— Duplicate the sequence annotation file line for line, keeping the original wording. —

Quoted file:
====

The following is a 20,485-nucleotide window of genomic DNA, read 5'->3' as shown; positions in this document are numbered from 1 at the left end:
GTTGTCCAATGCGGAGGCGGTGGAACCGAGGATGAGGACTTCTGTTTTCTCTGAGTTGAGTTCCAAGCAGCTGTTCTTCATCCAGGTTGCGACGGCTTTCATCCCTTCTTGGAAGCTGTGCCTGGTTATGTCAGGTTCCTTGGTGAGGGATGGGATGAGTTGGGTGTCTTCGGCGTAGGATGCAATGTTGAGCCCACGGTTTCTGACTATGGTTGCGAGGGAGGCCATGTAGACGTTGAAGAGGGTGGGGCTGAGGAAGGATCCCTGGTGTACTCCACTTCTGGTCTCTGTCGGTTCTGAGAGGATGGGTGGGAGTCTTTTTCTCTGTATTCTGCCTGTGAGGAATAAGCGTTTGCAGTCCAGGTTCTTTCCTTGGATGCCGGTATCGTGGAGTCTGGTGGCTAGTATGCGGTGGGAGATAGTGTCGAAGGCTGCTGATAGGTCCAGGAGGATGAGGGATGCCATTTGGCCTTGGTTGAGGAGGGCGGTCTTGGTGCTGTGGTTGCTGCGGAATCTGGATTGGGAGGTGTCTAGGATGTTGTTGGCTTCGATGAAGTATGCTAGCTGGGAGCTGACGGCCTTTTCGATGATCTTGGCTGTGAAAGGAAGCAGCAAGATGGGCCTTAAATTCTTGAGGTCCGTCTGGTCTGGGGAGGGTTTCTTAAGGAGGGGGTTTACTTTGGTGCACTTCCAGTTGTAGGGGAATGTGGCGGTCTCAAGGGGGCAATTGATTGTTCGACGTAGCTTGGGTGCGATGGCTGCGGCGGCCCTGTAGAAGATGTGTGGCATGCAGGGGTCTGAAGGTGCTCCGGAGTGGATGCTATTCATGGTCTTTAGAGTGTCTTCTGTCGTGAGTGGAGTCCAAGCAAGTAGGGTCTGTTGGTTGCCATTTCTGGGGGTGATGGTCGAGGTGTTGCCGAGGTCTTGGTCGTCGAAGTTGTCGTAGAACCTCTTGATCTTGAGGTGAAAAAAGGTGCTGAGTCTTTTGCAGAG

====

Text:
The following is a 20,485-nucleotide window of genomic DNA, read 5'->3' as shown; positions in this document are numbered from 1 at the left end:
GTTGTCCAATGCGGAGGCGGTGGAACCGAGGATGAGGACTTCTGTTTTCTCTGAGTTGAGTTCCAAGCAGCTGTTCTTCATCCAGGTTGCGACGGCTTTCATCCCTTCTTGGAAGCTGTGCCTGGTTATGTCAGGTTCCTTGGTGAGGGATGGGATGAGTTGGGTGTCTTCGGCGTAGGATGCAATGTTGAGCCCACGGTTTCTGACTATGGTTGCGAGGGAGGCCATGTAGACGTTGAAGAGGGTGGGGCTGAGGAAGGATCCCTGGTGTACTCCACTTCTGGTCTCTGTCGGTTCTGAGAGGATGGGTGGGAGTCTTTTTCTCTGTATTCTGCCTGTGAGGAATAAGCGTTTGCAGTCCAGGTTCTTTCCTTGGATGCCGGTATCGTGGAGTCTGGTGGCTAGTATGCGGTGGGAGATAGTGTCGAAGGCTGCTGATAGGTCCAGGAGGATGAGGGATGCCATTTGGCCTTGGTTGAGGAGGGCGGTCTTGGTGCTGTGGTTGCTGCGGAATCTGGATTGGGAGGTGTCTAGGATGTTGTTGGCTTCGATGAAGTATGCTAGCTGGGAGCTGACGGCCTTTTCGATGATCTTGGCTGTGAAAGGAAGCAGCAAGATGGGCCTTAAATTCTTGAGGTCCGTCTGGTCTGGGGAGGGTTTCTTAAGGAGGGGGTTTACTTTGGTGCACTTCCAGTTGTAGGGGAATGTGGCGGTCTCAAGGGGGCAATTGATTGTTCGACGTAGCTTGGGTGCGATGGCTGCGGCGGCCCTGTAGAAGATGTGTGGCATGCAGGGGTCTGAAGGTGCTCCGGAGTGGATGCTATTCATGGTCTTTAGAGTGTCTTCTGTCGTGAGTGGAGTCCAAGCAAGTAGGGTCTGTTGGTTGCCATTTCTGGGGGTGATGGTCGAGGTGTTGCCGAGGTCTTGGTCGTCGAAGTTGTCGTAGAACCTCTTGATCTTGAGGTGAAAAAAGGTGCTGAGTCTTTTGCAGAG